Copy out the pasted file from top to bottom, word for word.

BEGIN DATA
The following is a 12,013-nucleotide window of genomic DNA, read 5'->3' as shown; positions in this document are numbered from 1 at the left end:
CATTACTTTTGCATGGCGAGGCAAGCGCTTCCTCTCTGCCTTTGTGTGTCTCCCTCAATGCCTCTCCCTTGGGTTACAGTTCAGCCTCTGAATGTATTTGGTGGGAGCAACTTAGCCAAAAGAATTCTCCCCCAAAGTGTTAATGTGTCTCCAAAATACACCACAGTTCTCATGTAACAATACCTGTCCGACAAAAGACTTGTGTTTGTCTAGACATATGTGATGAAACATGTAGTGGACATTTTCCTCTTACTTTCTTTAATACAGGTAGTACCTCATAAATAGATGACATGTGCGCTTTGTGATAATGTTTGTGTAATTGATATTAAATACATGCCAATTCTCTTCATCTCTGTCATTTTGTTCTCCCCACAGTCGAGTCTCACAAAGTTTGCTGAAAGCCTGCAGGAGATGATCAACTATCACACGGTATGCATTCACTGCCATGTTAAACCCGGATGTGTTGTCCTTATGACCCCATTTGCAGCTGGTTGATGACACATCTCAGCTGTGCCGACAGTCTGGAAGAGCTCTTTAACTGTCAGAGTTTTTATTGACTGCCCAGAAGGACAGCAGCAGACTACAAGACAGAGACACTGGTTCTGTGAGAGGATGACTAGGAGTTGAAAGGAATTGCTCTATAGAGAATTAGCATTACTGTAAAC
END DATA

The following is a 12,013-nucleotide window of genomic DNA, read 5'->3' as shown; positions in this document are numbered from 1 at the left end:
CATTACTTTTGCATGGCGAGGCAAGCGCTTCCTCTCTGCCTTTGTGTGTCTCCCTCAATGCCTCTCCCTTGGGTTACAGTTCAGCCTCTGAATGTATTTGGTGGGAGCAACTTAGCCAAAAGAATTCTCCCCCAAAGTGTTAATGTGTCTCCAAAATACACCACAGTTCTCATGTAACAATACCTGTCCGACAAAAGACTTGTGTTTGTCTAGACATATGTGATGAAACATGTAGTGGACATTTTCCTCTTACTTTCTTTAATACAGGTAGTACCTCATAAATAGATGACATGTGCGCTTTGTGATAATGTTTGTGTAATTGATATTAAATACATGCCAATTCTCTTCATCTCTGTCATTTTGTTCTCCCCACAGTCGAGTCTCACAAAGTTTGCTGAAAGCCTGCAGGAGATGATCAACTATCACACGGTATGCATTCACTGCCATGTTAAACCCGGATGTGTTGTCCTTATGACCCCATTTGCAGCTGGTTGATGACACATCTCAGCTGTGCCGACAGTCTGGAAGAGCTCTTTAACTGTCAGAGTTTTTATTGACTGCCCAGAAGGACAGCAGCAGACTACAAGACAGAGACACTGGTTCTGTGAGAGGATGACTAGGAGTTGAAAGGAATTGCTCTATAGAGAATTAGCATTACTGTAAAC